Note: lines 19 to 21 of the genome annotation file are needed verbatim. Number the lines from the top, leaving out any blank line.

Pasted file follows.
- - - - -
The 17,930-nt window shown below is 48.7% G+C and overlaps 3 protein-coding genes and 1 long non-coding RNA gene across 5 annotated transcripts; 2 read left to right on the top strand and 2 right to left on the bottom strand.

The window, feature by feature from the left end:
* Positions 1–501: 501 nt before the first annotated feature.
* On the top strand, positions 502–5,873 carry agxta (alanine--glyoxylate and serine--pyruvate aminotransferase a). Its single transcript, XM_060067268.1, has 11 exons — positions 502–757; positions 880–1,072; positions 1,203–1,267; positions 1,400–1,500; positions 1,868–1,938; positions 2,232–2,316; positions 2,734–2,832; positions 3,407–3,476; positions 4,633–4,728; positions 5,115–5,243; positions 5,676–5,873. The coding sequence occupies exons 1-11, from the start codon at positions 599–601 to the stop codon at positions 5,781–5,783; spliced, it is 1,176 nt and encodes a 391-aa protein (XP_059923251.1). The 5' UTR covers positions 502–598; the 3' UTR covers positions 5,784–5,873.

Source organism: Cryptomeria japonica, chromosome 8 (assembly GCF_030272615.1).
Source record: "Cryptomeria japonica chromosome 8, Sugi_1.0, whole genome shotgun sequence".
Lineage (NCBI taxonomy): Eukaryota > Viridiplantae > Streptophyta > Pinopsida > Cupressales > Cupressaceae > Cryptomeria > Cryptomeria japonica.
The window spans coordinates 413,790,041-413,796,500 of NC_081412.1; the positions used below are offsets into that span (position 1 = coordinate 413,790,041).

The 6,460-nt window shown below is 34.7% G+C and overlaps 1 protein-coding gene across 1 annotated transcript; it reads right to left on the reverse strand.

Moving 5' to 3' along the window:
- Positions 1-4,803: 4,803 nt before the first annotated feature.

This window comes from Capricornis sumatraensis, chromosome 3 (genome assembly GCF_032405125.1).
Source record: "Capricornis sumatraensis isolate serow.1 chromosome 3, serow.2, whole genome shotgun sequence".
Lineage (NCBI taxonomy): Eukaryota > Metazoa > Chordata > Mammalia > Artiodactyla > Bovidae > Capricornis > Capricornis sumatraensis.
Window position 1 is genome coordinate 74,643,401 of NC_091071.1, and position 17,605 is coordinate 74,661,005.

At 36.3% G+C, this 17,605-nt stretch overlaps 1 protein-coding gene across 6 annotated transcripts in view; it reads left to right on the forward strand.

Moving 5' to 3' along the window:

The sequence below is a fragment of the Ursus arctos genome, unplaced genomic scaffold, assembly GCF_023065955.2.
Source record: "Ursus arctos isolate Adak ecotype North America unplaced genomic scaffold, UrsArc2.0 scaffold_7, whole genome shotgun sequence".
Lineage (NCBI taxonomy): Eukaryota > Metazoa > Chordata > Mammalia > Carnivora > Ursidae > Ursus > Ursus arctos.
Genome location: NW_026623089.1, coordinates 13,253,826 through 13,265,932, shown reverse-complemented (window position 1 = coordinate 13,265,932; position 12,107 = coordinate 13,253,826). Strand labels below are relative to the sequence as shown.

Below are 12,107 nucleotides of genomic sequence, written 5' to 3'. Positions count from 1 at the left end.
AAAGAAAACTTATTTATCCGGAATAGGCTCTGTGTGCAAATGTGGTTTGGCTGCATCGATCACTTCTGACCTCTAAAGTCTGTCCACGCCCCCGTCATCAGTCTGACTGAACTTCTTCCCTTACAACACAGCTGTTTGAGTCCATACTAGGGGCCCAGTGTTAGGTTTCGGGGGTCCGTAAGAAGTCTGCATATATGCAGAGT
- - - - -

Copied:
Source record: "Ursus arctos isolate Adak ecotype North America unplaced genomic scaffold, UrsArc2.0 scaffold_7, whole genome shotgun sequence".
Lineage (NCBI taxonomy): Eukaryota > Metazoa > Chordata > Mammalia > Carnivora > Ursidae > Ursus > Ursus arctos.
Genome location: NW_026623089.1, coordinates 13,253,826 through 13,265,932, shown reverse-complemented (window position 1 = coordinate 13,265,932; position 12,107 = coordinate 13,253,826). Strand labels below are relative to the sequence as shown.